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preacher-testifying. The guitar played groovy lines, sometimes popping out with a surprise note at the apex of a line. Mr. Donaldson recorded with Miles Davis and also was a member of Art Blakey’s Messengers in the 50’s with Clifford Brown and Horace Silver. Lou Donaldson stated the he usually doesn’t go overtime, but wanted to do the next number which he does often, testing himself, and stating the day he can’t play it, he will go on to the George Washington Bridge, and throw his saxophone over the side, and he will not follow it down. All this as a prelude to “Cherokee” at a burning 300=quarter note, he played most of it a cappella, exuberantly with a beautiful tone and perfect phrasing. Lou Donaldson also did a slow blues, the “First of the month blues” when you don’t have the rent, which he is a master of, singing “It was a Dream, Baby” drawing sympathetic laughs from the crowd, after losing at love, lotto and even the Presidential hopes. Akiko’s chorus started with circular movements like an ice skater, then she became more forceful in her signatures sweep up the keyboard ending on an upbeat attack. For the jazz community, one of the luckiest things about living in New York is the presence of great jazz musicians and jazz masters like Lou Donaldson in close proximity, setting the bar. Like Angels watching over their flock, the jazz masters in the music community brighten the scene.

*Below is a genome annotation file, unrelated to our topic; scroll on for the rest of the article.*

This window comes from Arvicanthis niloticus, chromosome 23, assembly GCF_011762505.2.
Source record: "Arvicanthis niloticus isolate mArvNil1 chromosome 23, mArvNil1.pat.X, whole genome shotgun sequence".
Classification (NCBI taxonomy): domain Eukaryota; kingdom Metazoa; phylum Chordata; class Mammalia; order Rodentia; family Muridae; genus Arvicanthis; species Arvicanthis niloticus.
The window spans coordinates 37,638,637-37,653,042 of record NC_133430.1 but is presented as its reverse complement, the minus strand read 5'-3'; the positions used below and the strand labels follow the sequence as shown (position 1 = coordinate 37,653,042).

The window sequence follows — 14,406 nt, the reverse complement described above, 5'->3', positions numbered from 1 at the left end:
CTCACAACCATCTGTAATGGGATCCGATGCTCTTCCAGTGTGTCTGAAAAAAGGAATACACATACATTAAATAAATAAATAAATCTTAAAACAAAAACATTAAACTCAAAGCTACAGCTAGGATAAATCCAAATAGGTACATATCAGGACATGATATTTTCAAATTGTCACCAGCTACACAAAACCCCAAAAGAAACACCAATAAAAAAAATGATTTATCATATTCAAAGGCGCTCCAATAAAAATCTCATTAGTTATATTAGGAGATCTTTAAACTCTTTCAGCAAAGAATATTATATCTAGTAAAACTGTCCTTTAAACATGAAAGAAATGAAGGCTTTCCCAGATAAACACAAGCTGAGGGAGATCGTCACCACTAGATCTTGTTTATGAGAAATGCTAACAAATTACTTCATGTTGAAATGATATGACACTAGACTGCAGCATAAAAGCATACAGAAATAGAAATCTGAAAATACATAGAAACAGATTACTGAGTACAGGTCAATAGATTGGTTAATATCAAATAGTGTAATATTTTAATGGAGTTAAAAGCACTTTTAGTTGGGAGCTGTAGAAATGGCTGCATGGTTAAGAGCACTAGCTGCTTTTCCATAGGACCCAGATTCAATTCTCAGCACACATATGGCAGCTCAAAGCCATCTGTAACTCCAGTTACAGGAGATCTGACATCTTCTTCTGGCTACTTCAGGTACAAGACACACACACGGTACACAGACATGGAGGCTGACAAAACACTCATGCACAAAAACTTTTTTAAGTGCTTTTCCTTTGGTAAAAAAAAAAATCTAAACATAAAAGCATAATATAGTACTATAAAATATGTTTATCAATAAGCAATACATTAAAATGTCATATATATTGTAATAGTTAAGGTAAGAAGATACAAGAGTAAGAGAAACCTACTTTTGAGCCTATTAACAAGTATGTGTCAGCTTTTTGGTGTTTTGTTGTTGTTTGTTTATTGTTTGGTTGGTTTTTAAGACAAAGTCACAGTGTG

Kim Clarke, a well known New York bassist, was gigging at a club in Brooklyn, The Jazz Spot, owned by an African American mother and daughter, Lillithe Meyers and Tiecha Merritt in 2003. She said to them, “Hey, why not do something for The Jazz Culture, VI:42